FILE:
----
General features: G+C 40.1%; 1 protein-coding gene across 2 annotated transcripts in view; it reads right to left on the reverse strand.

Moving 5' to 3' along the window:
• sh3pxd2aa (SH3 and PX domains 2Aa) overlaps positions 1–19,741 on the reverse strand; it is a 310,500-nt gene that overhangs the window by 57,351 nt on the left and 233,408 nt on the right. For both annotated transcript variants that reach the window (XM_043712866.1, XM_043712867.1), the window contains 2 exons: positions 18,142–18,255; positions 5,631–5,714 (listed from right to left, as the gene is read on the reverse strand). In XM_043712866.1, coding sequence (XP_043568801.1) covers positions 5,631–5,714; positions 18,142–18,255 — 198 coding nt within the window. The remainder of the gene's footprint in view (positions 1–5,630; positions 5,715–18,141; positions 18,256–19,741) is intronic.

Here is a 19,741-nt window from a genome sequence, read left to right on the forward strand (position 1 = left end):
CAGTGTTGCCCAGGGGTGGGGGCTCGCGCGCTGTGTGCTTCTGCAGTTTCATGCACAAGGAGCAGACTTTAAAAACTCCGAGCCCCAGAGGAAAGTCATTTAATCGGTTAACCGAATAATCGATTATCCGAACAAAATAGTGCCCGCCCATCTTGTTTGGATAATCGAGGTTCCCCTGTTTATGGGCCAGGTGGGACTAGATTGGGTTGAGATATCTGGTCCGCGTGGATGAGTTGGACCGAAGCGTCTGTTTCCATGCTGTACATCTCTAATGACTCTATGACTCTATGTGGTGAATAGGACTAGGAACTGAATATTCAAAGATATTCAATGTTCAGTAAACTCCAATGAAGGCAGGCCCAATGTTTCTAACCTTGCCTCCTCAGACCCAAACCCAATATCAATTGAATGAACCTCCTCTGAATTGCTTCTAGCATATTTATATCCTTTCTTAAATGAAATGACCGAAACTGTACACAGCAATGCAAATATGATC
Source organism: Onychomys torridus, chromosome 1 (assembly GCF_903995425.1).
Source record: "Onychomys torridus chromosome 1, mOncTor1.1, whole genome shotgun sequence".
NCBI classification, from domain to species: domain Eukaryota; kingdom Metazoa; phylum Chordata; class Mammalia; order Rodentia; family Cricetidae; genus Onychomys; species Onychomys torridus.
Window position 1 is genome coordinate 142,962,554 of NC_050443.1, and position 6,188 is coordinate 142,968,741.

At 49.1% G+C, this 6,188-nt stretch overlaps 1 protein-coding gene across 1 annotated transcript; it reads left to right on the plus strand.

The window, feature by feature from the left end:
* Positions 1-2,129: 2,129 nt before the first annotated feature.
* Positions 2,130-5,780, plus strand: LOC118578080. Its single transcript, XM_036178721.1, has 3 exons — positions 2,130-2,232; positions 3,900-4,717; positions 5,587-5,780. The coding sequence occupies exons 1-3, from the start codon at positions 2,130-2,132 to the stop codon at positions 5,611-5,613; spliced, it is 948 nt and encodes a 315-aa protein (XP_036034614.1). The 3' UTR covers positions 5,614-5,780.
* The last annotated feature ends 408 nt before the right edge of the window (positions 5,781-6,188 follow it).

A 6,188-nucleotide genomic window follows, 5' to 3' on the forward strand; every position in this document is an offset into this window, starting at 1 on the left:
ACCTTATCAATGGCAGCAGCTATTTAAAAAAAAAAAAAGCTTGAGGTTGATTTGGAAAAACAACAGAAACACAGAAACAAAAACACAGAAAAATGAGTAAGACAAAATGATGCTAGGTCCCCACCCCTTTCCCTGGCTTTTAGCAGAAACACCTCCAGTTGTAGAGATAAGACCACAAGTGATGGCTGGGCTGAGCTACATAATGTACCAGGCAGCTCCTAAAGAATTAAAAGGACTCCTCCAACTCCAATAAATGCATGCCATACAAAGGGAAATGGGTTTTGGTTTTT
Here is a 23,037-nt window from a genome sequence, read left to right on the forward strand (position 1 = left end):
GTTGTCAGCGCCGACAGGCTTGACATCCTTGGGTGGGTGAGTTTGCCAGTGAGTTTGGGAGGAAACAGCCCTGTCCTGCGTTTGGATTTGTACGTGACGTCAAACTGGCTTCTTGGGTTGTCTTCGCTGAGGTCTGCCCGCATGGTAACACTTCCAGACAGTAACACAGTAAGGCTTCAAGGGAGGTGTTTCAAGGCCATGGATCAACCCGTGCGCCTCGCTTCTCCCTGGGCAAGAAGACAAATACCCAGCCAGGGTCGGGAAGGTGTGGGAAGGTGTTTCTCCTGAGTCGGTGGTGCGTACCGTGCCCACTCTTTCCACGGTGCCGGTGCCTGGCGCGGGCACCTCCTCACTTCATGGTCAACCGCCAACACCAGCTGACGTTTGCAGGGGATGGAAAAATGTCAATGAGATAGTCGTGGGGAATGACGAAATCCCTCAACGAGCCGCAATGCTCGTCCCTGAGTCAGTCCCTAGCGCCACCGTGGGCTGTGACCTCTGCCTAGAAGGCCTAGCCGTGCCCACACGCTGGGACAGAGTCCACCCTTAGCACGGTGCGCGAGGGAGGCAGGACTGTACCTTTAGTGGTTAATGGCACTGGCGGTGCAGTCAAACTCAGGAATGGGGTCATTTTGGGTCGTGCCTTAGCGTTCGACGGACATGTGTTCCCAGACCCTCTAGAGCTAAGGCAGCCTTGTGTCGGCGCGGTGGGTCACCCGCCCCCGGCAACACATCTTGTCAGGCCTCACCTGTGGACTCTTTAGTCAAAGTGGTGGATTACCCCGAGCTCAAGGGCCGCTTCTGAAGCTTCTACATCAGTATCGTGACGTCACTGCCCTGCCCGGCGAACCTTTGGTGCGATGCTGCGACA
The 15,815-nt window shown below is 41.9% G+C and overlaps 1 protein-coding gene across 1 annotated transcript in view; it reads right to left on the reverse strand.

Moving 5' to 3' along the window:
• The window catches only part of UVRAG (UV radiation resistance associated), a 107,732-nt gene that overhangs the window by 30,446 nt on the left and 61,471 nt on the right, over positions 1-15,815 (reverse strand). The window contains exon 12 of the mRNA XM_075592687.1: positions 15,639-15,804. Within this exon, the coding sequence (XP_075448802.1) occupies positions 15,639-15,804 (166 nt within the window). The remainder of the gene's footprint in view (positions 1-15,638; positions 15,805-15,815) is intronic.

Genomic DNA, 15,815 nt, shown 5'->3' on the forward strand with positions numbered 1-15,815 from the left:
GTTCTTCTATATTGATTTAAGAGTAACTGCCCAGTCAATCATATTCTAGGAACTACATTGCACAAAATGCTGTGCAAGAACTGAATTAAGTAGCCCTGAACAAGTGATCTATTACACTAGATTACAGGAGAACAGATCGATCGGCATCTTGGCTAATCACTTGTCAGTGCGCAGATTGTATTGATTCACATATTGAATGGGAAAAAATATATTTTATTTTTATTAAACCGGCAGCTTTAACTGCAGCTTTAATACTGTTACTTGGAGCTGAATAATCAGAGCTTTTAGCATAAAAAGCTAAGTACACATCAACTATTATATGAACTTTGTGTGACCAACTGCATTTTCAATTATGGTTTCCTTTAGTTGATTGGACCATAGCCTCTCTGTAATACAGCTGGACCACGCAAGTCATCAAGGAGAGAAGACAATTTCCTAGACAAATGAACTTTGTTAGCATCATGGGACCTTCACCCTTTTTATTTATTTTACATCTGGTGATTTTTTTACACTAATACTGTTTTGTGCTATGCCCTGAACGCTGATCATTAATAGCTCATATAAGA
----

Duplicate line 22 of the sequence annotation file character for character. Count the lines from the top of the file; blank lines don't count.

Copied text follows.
Genomic DNA, 15,815 nt, shown 5'->3' on the forward strand with positions numbered 1-15,815 from the left: